Interview with steel pan pioneer Michael Olivier
Legendary steel pan player Michael Olivier tells us about his music industry experiences in our new interview.
With our state of the art recording facilities on site here at ICMP, it’s unsurprising that we often usher many major musicians and performers of all kinds through the doors.
Back in July Dream Theater’s Mike Portnoy passed through to get some last minute practice in ahead of the start of his tour, then earlier this month singer and producer on the up Big Chris visited to record with steel pan pioneer Michael Olivier.
Michael, aka Bubbles, has enjoyed a career spanning three decades , arriving in London in the seventies and directing the 20th Century Steel Band. He’s perhaps best known for his tune 'Heaven and Hell is On Earth', a track sampled by the likes of the Jungle Brothers, Black Eyed Peas, Lauryn Hill and even Jennifer Lopez.
It ended up earning him awards from the likes of the British Music Industry (BMI) and American Society of Composers, Authors and Publishers (ASCAP) for his contribution to the music industry in the 2000s and he’s continued to enjoy some success, working as a much in demand session musician, songwriter and tutor. We were lucky enough to sit on the session and then quiz Michael on his experiences…
How did you begin your musical career?
It was in the Carribean as a boy, when I was aged eight or nine. I was born in Trinidad and started to play the steel pan there.
What drew you to the instrument?
The steel pan was for the poorer class of people. If you could afford the piano or guitar it was different but the steel pan was far cheaper. That meant it was everywhere, all over the villages. A lot of my family were more or less the pioneers of the instrument. So it’s in the blood, and that’s all I saw when I was growing up. None of us could afford anything more conventional.
What was your big break musically?
It was with the Pan Am North Stars. They were the only steel pan band who used to tour and leave the country, to take little trips and that. I had encounters at festivals, performing and playing from about the age of 14. I started travelling abroad from that point and playing to more and more people, getting my music out there.
How can musicians make a career out of their music?
It’s who you know, what you know - this applies to life as well as music. Who you can work with. It’s such an up and down sector, the music business but you’ve got to be in it to win it.
What have been your career highlights?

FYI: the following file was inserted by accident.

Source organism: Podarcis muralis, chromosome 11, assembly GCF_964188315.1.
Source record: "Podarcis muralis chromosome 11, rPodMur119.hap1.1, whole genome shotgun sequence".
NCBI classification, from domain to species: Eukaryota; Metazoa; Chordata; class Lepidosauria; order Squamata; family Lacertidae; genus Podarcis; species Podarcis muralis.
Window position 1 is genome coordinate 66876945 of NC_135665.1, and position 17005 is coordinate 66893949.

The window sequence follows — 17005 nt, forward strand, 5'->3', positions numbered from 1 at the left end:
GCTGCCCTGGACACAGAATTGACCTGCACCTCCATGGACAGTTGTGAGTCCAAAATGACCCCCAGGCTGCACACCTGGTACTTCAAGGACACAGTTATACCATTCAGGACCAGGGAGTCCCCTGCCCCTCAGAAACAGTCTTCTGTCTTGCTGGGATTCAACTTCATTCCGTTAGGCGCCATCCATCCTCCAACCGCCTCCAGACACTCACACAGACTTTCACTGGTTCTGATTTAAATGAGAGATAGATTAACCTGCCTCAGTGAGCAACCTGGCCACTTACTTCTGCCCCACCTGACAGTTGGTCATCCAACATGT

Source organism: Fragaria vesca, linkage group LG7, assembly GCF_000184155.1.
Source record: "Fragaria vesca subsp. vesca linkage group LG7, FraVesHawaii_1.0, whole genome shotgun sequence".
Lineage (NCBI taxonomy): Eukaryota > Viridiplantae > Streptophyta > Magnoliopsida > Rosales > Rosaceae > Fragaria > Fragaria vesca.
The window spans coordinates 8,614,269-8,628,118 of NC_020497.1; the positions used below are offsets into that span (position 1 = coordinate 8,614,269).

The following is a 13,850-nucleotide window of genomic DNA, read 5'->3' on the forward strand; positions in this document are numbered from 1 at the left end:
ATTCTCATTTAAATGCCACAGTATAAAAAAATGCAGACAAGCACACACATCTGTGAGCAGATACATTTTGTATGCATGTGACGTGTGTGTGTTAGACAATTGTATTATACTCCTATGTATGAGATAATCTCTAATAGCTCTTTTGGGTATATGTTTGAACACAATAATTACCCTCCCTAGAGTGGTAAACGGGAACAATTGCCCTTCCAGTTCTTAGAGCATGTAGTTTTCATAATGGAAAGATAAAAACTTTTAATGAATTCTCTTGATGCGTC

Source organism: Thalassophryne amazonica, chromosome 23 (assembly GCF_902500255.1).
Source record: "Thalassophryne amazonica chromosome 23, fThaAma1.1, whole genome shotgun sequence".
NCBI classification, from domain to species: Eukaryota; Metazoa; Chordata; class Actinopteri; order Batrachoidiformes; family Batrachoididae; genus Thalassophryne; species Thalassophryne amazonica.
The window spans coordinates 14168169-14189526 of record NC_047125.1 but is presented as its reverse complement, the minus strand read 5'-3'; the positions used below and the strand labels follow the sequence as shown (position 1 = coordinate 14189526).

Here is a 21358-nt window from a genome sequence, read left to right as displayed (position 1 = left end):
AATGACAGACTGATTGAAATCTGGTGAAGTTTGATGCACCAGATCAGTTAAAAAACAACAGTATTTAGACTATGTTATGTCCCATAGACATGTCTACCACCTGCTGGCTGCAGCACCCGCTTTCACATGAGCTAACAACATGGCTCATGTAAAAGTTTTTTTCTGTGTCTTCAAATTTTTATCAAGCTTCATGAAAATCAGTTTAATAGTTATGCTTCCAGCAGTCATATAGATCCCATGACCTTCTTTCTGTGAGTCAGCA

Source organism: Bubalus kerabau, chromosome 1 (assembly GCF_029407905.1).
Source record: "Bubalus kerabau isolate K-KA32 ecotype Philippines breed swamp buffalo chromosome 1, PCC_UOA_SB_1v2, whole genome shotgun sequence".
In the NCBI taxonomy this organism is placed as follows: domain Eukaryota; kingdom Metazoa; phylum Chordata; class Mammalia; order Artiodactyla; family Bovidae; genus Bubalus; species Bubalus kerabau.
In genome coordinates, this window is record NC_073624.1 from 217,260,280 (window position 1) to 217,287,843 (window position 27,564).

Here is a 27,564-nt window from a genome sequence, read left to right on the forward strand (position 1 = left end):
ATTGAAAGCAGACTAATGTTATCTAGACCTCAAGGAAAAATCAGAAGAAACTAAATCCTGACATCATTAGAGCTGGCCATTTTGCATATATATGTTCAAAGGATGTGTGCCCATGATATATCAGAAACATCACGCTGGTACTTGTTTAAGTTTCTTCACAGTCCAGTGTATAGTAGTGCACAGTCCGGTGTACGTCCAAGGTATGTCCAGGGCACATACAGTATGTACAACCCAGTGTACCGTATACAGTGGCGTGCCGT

We did this record, this collaboration with pianist Winifred Atwell, As part of Pan Am North Stars, we also went on tour with Winifred and recorded the album 'Ivory and Steel'.
We’ve been talking about how much your music has been sampled over the years - how do feel about your music being used in this way?
It’s a great privilege to hear your music played and used like that as a writer. But I wish I was a bit more established as a person in some ways as the music is out there but hardly anyone knows who is behind it. That’s the only thing that worries me really, there’s not been enough exposure for myself. I’ve had lots of live outings, gigs and performances but to the public, no one knows me. Who’s to blame? I don’t know.
For new and emerging songwriters, have you any advice?
Everyone says work hard. You don’t work for money or music - you should let them work for you. I’ve written so many songs, but success can be linked back to who you know in the business. At the same time, I'm excited as I've still got so music left in me to release.
Who are, who have been your biggest influences?
People like James Brown, Tchaikovsky, as I like all sorts of music. But I grew up on James Brown. Soul, funk, Nat King Cole, Elvis Presley. You know, I like a lot of old school music. With newer artists, I'm a big fan of Amy Winehouse.
What does the future have in store?
Everything and anything. This project with big Chris, tours and writing – I’ve got loads of tracks to release. It was a pleasure being here and working with these guys.
Visit michaelolivier.co.uk for more information on Michael and his various music projects. Michael is currently running the Pan Innovation Project to offer advice around performances, recordings, tutoring and making steel drums. You can get in touch with Michael via his website to find out more.
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